Extreme and cold temperatures can affect a vehicle’s range an average of 12%. This can be more of a factor for an electric vehicle in use as it likely has a really low range. If you live in these extremes, subtract 12% from the EV’s specified range to ensure it’s the right vehicle for your driving needs.

Check warranty

As with gasoline cars, different EV parts come with different warranties. The federal government requires electric vehicle manufacturers to issue a minimum eight-year/80,000-mile battery warranty. In California, that mandate is 10 years/150,000 miles.

However, not all warranties are transferable to subsequent owners. With a vehicle identification number, you can ask the customer service department of the car manufacturer to give you details about what is covered and what is not.

Check charging capabilities

Silmore / Getty Images

EV charging can have a steep learning curve, although once you’ve settled into a pattern it can be as simple as charging your phone. Make sure your vehicle is equipped with charging cables and that you understand what type of charging connector(s) it has since there is no universal charging port.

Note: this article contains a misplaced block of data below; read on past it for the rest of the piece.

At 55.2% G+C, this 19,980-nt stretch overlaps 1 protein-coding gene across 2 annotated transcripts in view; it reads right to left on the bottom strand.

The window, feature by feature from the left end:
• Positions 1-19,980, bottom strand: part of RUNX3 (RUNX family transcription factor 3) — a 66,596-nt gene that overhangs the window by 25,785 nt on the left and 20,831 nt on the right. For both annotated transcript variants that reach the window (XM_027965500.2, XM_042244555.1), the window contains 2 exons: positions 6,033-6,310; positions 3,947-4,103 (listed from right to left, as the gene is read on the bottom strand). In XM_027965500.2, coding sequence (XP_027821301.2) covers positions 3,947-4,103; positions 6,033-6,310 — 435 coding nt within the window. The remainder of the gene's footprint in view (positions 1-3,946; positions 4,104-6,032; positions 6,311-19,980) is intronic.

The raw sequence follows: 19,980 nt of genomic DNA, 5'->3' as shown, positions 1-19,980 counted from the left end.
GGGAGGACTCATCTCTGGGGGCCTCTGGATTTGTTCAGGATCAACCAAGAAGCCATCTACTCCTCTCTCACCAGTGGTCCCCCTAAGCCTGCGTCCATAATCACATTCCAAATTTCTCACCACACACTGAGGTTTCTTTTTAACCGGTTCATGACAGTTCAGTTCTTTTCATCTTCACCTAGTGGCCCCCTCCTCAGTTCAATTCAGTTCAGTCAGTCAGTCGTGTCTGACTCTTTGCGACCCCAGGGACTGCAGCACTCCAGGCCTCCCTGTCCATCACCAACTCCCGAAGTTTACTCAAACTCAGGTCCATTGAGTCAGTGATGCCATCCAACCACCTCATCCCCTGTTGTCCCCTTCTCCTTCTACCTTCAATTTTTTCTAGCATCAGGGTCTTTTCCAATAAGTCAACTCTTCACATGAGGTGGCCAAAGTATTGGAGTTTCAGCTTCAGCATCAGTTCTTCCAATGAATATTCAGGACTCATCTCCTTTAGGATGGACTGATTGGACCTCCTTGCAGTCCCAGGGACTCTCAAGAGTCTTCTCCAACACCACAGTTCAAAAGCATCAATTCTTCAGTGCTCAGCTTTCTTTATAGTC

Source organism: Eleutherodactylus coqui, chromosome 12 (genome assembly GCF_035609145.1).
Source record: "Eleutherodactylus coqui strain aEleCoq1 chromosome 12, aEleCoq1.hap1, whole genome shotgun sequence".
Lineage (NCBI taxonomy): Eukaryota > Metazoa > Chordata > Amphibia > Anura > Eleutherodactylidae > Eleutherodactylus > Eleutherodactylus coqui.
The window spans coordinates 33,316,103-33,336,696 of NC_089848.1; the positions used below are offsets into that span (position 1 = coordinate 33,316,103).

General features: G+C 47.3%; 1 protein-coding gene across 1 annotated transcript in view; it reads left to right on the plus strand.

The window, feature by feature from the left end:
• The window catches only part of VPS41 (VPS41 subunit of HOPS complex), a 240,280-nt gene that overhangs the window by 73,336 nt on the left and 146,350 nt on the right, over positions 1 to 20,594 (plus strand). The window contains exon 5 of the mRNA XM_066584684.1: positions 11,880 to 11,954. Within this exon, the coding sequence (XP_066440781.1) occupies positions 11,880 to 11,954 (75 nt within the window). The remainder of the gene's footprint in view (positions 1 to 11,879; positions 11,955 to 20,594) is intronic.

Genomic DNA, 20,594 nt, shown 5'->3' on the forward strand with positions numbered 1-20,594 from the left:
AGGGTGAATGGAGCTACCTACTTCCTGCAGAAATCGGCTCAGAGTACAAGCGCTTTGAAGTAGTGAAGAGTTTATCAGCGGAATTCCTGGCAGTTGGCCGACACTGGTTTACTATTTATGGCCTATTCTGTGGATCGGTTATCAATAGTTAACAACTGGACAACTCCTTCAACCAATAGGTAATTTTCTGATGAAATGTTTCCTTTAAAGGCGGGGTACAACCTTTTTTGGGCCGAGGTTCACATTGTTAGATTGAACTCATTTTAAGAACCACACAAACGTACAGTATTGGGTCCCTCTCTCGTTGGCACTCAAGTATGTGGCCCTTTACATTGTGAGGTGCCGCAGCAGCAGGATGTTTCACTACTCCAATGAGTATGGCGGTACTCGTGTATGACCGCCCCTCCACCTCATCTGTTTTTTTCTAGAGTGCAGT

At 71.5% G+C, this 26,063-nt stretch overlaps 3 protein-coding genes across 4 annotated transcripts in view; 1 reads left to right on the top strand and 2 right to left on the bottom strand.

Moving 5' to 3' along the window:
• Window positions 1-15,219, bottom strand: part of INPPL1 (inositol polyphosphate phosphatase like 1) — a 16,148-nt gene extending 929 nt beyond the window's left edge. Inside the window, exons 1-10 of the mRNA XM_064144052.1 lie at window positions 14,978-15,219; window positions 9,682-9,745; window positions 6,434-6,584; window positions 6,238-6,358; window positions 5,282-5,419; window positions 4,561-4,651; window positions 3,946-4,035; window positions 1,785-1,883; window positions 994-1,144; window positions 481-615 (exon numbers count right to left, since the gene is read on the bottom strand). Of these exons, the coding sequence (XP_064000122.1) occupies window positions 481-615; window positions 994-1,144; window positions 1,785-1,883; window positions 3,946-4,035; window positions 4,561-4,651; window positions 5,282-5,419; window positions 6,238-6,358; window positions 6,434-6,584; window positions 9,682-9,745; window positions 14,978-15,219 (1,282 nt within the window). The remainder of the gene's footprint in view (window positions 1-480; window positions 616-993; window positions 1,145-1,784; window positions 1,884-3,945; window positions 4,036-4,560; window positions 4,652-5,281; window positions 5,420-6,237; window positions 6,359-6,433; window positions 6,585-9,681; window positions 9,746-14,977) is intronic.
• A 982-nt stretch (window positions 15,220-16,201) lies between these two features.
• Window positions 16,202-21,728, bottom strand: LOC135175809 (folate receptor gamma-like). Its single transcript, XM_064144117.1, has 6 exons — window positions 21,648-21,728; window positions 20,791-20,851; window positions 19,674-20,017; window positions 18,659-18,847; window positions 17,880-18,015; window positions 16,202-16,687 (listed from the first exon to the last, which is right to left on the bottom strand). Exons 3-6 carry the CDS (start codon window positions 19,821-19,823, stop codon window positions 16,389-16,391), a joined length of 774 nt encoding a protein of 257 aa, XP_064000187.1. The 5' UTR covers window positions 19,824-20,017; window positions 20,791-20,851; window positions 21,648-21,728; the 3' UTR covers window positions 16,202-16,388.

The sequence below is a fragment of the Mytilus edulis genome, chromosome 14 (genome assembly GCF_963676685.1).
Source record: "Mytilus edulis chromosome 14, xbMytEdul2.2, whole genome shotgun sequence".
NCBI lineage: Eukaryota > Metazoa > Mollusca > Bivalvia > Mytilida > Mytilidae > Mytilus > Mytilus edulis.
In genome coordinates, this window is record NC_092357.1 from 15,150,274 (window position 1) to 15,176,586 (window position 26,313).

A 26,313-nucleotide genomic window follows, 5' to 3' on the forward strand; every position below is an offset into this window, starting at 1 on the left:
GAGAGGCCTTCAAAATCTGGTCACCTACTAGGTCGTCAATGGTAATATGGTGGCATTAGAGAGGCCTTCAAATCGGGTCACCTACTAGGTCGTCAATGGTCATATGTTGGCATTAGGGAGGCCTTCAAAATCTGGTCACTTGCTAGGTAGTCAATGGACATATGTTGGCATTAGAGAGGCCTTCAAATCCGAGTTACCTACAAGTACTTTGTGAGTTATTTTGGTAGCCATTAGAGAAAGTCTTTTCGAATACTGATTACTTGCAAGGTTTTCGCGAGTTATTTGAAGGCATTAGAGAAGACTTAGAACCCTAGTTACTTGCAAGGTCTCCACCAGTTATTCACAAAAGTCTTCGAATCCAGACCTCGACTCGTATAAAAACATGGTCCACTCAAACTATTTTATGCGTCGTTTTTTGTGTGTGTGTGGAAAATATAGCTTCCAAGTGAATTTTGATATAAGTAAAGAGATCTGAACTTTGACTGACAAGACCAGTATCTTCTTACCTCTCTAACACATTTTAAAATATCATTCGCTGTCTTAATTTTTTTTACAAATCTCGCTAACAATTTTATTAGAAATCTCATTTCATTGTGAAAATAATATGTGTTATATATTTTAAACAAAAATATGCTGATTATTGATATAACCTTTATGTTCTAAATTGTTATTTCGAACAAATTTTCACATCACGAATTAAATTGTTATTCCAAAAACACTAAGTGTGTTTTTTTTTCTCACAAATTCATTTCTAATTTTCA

Some electric vehicles can support DC fast charging at public charging stations, while others cannot. You may also find that your neighborhood has a few public charging stations with the type of charging port a potential electric vehicle requires.

While any EV can be charged with a regular 120-volt outlet, you’ll want to purchase the right kind of charging station if you plan to install a high-speed charging station at home.

Consider the end of life

Often people who change cars think about the resale value of a used car before they buy it, hoping to get the most money back when they sell it. However, as noted above, EV generally declines more quickly than a gasoline car, although this may not be the case with newer models.

Frequently Asked Questions

  • Can used electric car batteries be replaced?